What other tips do you think book bloggers should know about Internet safety? I’d love to hear them!

4 Things I Wish I Knew Before I Started Book Blogging

Compared to others that have been blogging for years, I’m still relatively new to the blogging world. But in the time that I have been blogging, I’ve learnt a lot about the book blogging community and how to be a better blogger.

I remember when I first started, I read a lot of posts like this hoping to gain insight into what book blogging was like. And I finally feel like I’m comfortable enough with book blogging to offer my own opinions on the subject. So, here are four things I wish I knew before I started book blogging:

1. It is possible to get ARCs even if you’re not a big book blogger!

When I started book blogging, I didn’t think it’d be possible for me to get my hands on ARCs. ARCs are short for advanced review copies – basically, free copies of books sent to people by publishers and authors in exchange for a review.

I thought that I needed my blog to have a certain number of followers or views before I could even think about requesting ARCs.

Turns out, that’s not true! Sites like BookSprout, Hidden Gems, and Book Sirens allow reviewers to read ARCs without sharing any (or much) information about your social reach. If you enjoy reading self-published authors, there are lots of great books available on those sites.

I think it’s important to note, ARCs aren’t the be all and end all of book blogging. If you’re interested in ARCs, there are lots of options out there but if you’re not, you shouldn’t feel pressure to go and find and review ARCs. Which leads me to my next point:

2. Write about what interests you

I was a lot more worried about traffic, engagement, and followers when I first started than I am now. It goes back to me wanting access to ARCs, and thinking that all of that was the way to get them. I remember reading posts that said that book reviews drove less traffic, so bloggers should aim to do other kinds of posts like discussions or lists instead.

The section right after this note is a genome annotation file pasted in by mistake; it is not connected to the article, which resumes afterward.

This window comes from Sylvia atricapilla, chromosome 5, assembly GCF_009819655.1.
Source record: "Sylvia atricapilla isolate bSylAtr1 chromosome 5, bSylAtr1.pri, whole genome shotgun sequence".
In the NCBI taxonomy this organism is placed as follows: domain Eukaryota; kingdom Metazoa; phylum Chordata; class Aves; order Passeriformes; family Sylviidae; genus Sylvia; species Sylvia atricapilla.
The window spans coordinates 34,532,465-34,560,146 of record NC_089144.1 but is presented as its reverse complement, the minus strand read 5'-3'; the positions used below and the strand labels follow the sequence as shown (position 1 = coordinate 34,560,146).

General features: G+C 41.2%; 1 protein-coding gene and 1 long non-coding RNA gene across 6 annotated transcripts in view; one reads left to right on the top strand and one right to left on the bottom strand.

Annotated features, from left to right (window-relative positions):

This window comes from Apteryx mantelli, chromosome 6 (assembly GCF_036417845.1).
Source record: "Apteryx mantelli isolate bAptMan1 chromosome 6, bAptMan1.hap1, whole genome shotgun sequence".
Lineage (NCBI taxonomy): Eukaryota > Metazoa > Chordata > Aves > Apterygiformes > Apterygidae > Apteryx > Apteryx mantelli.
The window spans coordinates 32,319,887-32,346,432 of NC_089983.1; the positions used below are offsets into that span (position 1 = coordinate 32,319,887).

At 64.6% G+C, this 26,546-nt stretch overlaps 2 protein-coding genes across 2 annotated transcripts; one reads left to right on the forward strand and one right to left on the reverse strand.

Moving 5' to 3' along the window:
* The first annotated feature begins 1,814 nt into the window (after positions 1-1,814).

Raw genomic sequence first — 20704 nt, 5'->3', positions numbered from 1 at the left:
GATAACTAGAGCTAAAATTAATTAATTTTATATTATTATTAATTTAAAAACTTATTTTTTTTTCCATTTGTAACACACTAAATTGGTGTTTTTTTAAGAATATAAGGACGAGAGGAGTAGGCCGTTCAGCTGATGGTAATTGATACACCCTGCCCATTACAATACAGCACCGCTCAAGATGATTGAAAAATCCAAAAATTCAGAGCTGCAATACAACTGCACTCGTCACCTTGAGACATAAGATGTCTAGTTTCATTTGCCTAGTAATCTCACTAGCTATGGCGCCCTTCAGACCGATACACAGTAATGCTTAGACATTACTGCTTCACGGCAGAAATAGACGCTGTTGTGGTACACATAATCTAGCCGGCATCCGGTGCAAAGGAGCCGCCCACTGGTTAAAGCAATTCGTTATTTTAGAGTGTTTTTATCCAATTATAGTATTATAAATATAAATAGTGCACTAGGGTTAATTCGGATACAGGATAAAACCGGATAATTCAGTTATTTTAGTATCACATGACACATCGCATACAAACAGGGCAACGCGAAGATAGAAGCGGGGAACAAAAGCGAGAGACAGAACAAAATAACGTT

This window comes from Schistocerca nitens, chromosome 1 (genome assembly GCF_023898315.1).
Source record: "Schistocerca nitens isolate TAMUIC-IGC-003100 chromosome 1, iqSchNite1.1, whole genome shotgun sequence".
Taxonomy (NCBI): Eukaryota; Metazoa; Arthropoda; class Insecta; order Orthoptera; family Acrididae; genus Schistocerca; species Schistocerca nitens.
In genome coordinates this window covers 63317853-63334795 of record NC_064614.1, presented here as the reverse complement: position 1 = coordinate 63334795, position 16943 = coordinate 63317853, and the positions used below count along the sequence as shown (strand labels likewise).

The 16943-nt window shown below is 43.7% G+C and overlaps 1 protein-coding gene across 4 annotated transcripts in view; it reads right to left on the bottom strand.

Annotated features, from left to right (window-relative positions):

It’s not that this is bad advice, because if you are someone who has a goal of driving traffic to their blog, these might be steps you want to take.

But when I reflected on the reasons what I wanted my blog to be about, traffic wasn’t the first consideration. Rather, it was about having a space where I could write and share book reviews and meet other people in the bookish community.

I’ve been much happier blogging about the topics I want to write about and choosing the books I’m interested in, instead of trying to chase the most popular topics or books. For me, this has made for a more fun blogging experience. It’s also easier for me to keep up with content, when I’m excited about what I’m writing.

3. Don’t feel stressed about creating content

Do you feel like posting everyday? Only a few times a week? Only once a month? Whenever you feel like? Whatever your choice, you are a valid book blogger!

I personally have a goal of posting two or three times a week, as I work better when I set concrete goals like this in mind. However, if for whatever reason I’m not able to make this goal, I know that it’s not the end of the world. This isn’t school; I won’t get marks taken off for not posting on time!

If you are interested in regularly posting, you might want to try scheduling posts in advance. WordPress has a feature that allows you to schedule posts by setting the exact publication time and date. I find this really useful for helping me create content, as I can line up posts when I have time to write them and not write anything when I don’t.

4. Know and set your boundaries

I knew my book blog would be public, but I didn’t expect to be contacted by authors so early on in my blog’s life. Even as a new blogger, I was getting messages from authors asking about the possibility of reviewing their book or advertising their books.

It was really flattering to be reached out to, but I didn’t want to respond to all of the requests. I wish I’d known that there was no obligation to say yes to their requests. While I think it’s polite to respond, there’s no obligation to do that either.

Now that I’ve been blogging for a bit longer, I feel more comfortable in saying no or simply not responding if the message is inappropriate or if it looks like a scam. I also worked on refining my review policy to be as clear as possible about my preferences when it comes to handling review requests.


What are the things you wished you knew before you started book blogging? Any tips to share with new book bloggers?

ARCs: Can They Get Your Book Blog More Traffic?

If you’re starting a book blog and hoping to build an audience, this might be a question you ‘re asking yourself. I remember it was one I had when I first started blogging!

In case you didn’t know, ARCs are short for Advanced Readers Copies. They’re free copies of books given to readers by authors or publishers in the hopes that the readers will write and share their review of the book. This is often done before a book is released as a marketing tool to generate excitement around the book.